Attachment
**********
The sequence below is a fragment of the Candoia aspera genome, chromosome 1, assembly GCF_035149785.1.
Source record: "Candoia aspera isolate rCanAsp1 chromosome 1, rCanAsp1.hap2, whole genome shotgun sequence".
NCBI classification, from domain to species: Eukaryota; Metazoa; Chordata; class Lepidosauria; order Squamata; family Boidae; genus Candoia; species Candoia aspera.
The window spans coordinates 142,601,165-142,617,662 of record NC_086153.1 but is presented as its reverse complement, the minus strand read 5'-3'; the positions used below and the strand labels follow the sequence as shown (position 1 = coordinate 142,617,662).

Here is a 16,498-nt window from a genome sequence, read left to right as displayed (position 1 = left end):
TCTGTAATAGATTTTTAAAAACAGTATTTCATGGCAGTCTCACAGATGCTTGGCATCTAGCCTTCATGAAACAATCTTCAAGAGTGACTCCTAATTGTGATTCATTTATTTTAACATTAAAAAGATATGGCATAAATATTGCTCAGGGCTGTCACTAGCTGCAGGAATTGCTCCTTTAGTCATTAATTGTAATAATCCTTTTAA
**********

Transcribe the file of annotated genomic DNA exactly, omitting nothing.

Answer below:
The sequence below is a fragment of the Candoia aspera genome, chromosome 1, assembly GCF_035149785.1.
Source record: "Candoia aspera isolate rCanAsp1 chromosome 1, rCanAsp1.hap2, whole genome shotgun sequence".
NCBI classification, from domain to species: Eukaryota; Metazoa; Chordata; class Lepidosauria; order Squamata; family Boidae; genus Candoia; species Candoia aspera.
The window spans coordinates 142,601,165-142,617,662 of record NC_086153.1 but is presented as its reverse complement, the minus strand read 5'-3'; the positions used below and the strand labels follow the sequence as shown (position 1 = coordinate 142,617,662).

Here is a 16,498-nt window from a genome sequence, read left to right as displayed (position 1 = left end):
TCTGTAATAGATTTTTAAAAACAGTATTTCATGGCAGTCTCACAGATGCTTGGCATCTAGCCTTCATGAAACAATCTTCAAGAGTGACTCCTAATTGTGATTCATTTATTTTAACATTAAAAAGATATGGCATAAATATTGCTCAGGGCTGTCACTAGCTGCAGGAATTGCTCCTTTAGTCATTAATTGTAATAATCCTTTTAA